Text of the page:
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By Tom Fitton
New photos confirm the attack's coordination and its cover-up
Independent voices from the The Washington Times Communities
Topic - 2010-00-00
The U.S. confirmed on Friday that American troops are holding a senior Pakistani Taliban commander, a blow to the Pakistani Taliban who have waged a decade-long insurgency against Islamabad and were responsible for the failed 2010 attempt to detonate a bomb in New York's Times Square.
Pakistan released its highest-ranking Afghan Taliban prisoner on Saturday in an effort to jump-start Afghanistan's struggling peace process, Pakistani officials said, but some doubt he will make much of a difference.
Islamic militants attacked a boarding school before dawn Saturday, dousing a dormitory in fuel and lighting it ablaze as students slept, survivors said. At least 30 people were killed in the deadliest attack yet on schools in Nigeria's embattled northeast.
Chris Simcox, who founded a border-watch group known as the Minutemen to look for illegal immigrants coming into Arizona from Mexico, has been arrested in Phoenix on suspicion of having sexual contact with three girls under the age of 10, police said.
Government delegates from North and South Korea began preparatory talks Sunday at a "truce village" on their heavily armed border aimed at setting ground rules for a higher-level discussion on easing animosity and restoring stalled rapprochement projects.
North Korea has replaced its hard-line defense minister with a younger, little-known army general, state media indicated Monday, a move analysts see as an attempt by new leader Kim Jong-un to solidify his grip on the isolated communist state's powerful military.
U.S. Secretary of State John F. Kerry urged Turkish leaders Sunday to speedily restore full diplomatic relations with Israel, two American allies the U.S. sees as anchors of stability in a Middle East wracked by Syria's civil war, Arab Spring political upheavals and the potential threat posed by Iran's nuclear program.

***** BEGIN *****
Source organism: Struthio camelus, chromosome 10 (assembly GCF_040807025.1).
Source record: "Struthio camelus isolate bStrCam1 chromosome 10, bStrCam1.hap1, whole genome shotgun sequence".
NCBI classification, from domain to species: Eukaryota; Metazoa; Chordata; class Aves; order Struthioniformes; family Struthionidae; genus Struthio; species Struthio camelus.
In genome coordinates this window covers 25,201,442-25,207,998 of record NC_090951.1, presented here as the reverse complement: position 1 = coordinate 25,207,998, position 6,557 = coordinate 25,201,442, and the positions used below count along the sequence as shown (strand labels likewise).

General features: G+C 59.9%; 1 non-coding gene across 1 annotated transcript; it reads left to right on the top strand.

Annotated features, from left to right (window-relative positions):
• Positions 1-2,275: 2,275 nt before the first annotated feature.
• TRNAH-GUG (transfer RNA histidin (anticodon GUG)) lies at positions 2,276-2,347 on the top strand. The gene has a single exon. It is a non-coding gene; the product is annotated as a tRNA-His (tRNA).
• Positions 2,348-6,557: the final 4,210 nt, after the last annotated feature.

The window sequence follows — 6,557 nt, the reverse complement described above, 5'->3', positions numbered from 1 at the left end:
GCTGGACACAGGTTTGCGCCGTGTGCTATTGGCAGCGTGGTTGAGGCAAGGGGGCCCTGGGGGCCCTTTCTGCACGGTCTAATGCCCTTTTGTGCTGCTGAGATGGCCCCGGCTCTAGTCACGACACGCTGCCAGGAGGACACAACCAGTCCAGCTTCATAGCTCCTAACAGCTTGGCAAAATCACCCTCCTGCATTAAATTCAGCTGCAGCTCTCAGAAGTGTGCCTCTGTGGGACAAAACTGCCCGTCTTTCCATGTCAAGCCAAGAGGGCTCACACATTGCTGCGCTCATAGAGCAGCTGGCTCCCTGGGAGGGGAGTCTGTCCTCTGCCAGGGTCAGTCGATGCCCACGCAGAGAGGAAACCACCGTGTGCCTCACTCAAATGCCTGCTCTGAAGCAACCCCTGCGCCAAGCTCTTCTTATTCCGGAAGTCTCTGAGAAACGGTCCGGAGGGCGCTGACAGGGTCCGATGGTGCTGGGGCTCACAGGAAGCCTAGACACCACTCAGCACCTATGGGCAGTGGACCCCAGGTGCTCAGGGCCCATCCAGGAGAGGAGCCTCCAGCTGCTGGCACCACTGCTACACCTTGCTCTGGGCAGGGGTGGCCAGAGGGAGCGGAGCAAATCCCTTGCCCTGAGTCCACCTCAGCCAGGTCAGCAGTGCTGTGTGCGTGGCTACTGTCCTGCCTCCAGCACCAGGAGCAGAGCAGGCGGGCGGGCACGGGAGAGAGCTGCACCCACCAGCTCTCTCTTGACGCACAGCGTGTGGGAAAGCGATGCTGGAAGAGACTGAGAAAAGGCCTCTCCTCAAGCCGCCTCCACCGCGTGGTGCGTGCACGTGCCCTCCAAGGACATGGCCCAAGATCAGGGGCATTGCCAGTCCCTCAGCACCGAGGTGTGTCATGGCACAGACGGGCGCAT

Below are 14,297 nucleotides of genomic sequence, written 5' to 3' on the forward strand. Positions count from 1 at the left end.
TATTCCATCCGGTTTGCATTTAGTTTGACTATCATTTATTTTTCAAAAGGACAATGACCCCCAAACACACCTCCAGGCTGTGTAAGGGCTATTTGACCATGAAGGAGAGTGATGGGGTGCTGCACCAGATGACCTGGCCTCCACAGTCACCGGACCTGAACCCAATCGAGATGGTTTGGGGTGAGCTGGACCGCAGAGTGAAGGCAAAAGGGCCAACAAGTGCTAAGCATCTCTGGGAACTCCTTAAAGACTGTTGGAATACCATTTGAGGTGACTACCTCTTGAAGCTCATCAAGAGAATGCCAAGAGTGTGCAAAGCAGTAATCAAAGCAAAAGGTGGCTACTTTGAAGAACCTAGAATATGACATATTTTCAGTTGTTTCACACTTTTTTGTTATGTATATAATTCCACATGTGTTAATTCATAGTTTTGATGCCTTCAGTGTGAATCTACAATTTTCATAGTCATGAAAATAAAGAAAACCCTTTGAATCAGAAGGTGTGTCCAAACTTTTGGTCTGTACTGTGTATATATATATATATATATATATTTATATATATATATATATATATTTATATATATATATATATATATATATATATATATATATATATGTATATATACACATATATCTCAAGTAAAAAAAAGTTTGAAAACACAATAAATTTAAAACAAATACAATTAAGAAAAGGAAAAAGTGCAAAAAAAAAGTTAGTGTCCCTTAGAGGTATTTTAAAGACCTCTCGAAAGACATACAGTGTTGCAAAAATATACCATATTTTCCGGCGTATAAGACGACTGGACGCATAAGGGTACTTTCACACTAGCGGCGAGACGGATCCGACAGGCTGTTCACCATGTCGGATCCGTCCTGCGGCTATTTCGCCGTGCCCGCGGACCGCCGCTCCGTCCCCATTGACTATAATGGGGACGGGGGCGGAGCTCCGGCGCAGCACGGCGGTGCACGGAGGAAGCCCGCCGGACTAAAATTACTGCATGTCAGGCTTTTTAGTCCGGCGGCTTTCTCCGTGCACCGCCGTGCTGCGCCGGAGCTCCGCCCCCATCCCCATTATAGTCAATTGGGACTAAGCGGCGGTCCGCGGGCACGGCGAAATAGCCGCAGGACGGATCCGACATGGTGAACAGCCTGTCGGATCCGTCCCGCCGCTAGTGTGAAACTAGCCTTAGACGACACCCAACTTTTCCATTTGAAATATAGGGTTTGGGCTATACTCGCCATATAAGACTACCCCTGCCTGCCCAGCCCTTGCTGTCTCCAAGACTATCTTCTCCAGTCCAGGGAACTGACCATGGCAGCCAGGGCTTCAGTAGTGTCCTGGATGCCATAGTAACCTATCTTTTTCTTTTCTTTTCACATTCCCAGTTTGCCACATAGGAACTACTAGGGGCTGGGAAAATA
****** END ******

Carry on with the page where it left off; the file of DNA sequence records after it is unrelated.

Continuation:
Turkish Prime Minister Recep Tayyip Erdogan on Sunday suggested that "normalization" of ties with Israel would take time, hinting that Turkey wanted to ensure the victims of a flotilla raid were compensated and Israel remained committed to the easing of restrictions of goods to Gaza before relations are restored between the two nations.
President Obama defined his approach to dealing with dictators in his first inaugural address, telling tyrants he would "extend a hand" if they unclench their fists.
An elderly Muslim cleric on trial for allegedly funneling tens of thousands of dollars to the Pakistani Taliban terrorist organization vehemently denied Tuesday any connection to Islamic extremists and insisted he does not harbor anti-U.S. views.
When revelers pack Times Square for the annual New Year's Eve celebration Monday night, police will observe a tradition of their own: Giving them lots of company.
The man who bought two semi-automatic assault rifles found at the scene of the fatal 2010 shooting of a U.S. Border Patrol agent in Arizona was sentenced Wednesday in federal court in Phoenix to 57 months in prison over his role in the botched Fast and Furious gun-running investigation.
North Korea has replaced its defense minister with a hard-line military commander believed responsible for deadly attacks on South Korea in 2010, diplomats in Pyongyang said Thursday. It is the latest in a series of high-profile appointments that leader Kim Jong-un has made since he took power nearly a year ago.
Uh-oh. The next power suit on Capitol Hill may be a loud sports jacket.
Mexican military officials have arrested a regional leader of the brutal drug cartel Los Zetas in the 2010 killing of a U.S. citizen who was fatally shot after being ambushed by six Mexican pirates in two boats on Falcon Lake near Zapata, Texas.